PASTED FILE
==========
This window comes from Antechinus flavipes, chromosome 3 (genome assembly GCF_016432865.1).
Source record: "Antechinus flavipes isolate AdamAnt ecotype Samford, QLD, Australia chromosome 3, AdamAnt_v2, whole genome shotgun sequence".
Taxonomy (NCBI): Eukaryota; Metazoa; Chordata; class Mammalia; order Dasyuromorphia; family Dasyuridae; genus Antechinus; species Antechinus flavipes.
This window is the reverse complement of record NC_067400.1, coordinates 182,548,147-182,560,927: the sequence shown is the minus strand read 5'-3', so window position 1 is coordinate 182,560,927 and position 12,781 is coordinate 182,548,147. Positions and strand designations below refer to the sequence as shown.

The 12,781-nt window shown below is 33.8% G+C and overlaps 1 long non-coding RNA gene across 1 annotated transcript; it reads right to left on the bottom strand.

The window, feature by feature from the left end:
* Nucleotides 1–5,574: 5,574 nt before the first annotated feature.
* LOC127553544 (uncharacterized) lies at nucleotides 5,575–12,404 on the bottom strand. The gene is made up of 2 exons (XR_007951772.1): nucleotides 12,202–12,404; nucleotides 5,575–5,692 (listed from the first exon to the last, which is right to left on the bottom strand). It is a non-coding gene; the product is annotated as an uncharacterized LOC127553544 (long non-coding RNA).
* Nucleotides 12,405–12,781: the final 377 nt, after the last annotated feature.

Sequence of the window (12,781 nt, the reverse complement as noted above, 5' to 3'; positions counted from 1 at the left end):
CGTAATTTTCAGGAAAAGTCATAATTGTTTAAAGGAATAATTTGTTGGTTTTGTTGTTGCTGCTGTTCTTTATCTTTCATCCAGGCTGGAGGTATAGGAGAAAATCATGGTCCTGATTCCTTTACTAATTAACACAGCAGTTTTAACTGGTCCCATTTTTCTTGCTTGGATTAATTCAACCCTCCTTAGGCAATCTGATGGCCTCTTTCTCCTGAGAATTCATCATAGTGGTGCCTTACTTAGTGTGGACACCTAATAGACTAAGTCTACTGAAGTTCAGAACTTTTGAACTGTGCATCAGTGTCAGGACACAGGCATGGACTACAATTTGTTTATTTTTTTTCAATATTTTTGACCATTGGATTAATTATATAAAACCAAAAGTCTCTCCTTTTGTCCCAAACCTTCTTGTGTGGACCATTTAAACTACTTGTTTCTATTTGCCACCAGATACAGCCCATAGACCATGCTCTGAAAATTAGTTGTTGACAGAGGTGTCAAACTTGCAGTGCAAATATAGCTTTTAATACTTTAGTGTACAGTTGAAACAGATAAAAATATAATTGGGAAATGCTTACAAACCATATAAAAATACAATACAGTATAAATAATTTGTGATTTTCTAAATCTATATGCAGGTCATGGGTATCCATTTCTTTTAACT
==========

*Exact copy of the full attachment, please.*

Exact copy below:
This window comes from Antechinus flavipes, chromosome 3 (genome assembly GCF_016432865.1).
Source record: "Antechinus flavipes isolate AdamAnt ecotype Samford, QLD, Australia chromosome 3, AdamAnt_v2, whole genome shotgun sequence".
Taxonomy (NCBI): Eukaryota; Metazoa; Chordata; class Mammalia; order Dasyuromorphia; family Dasyuridae; genus Antechinus; species Antechinus flavipes.
This window is the reverse complement of record NC_067400.1, coordinates 182,548,147-182,560,927: the sequence shown is the minus strand read 5'-3', so window position 1 is coordinate 182,560,927 and position 12,781 is coordinate 182,548,147. Positions and strand designations below refer to the sequence as shown.

The 12,781-nt window shown below is 33.8% G+C and overlaps 1 long non-coding RNA gene across 1 annotated transcript; it reads right to left on the bottom strand.

The window, feature by feature from the left end:
* Nucleotides 1–5,574: 5,574 nt before the first annotated feature.
* LOC127553544 (uncharacterized) lies at nucleotides 5,575–12,404 on the bottom strand. The gene is made up of 2 exons (XR_007951772.1): nucleotides 12,202–12,404; nucleotides 5,575–5,692 (listed from the first exon to the last, which is right to left on the bottom strand). It is a non-coding gene; the product is annotated as an uncharacterized LOC127553544 (long non-coding RNA).
* Nucleotides 12,405–12,781: the final 377 nt, after the last annotated feature.

Sequence of the window (12,781 nt, the reverse complement as noted above, 5' to 3'; positions counted from 1 at the left end):
CGTAATTTTCAGGAAAAGTCATAATTGTTTAAAGGAATAATTTGTTGGTTTTGTTGTTGCTGCTGTTCTTTATCTTTCATCCAGGCTGGAGGTATAGGAGAAAATCATGGTCCTGATTCCTTTACTAATTAACACAGCAGTTTTAACTGGTCCCATTTTTCTTGCTTGGATTAATTCAACCCTCCTTAGGCAATCTGATGGCCTCTTTCTCCTGAGAATTCATCATAGTGGTGCCTTACTTAGTGTGGACACCTAATAGACTAAGTCTACTGAAGTTCAGAACTTTTGAACTGTGCATCAGTGTCAGGACACAGGCATGGACTACAATTTGTTTATTTTTTTTCAATATTTTTGACCATTGGATTAATTATATAAAACCAAAAGTCTCTCCTTTTGTCCCAAACCTTCTTGTGTGGACCATTTAAACTACTTGTTTCTATTTGCCACCAGATACAGCCCATAGACCATGCTCTGAAAATTAGTTGTTGACAGAGGTGTCAAACTTGCAGTGCAAATATAGCTTTTAATACTTTAGTGTACAGTTGAAACAGATAAAAATATAATTGGGAAATGCTTACAAACCATATAAAAATACAATACAGTATAAATAATTTGTGATTTTCTAAATCTATATGCAGGTCATGGGTATCCATTTCTTTTAACT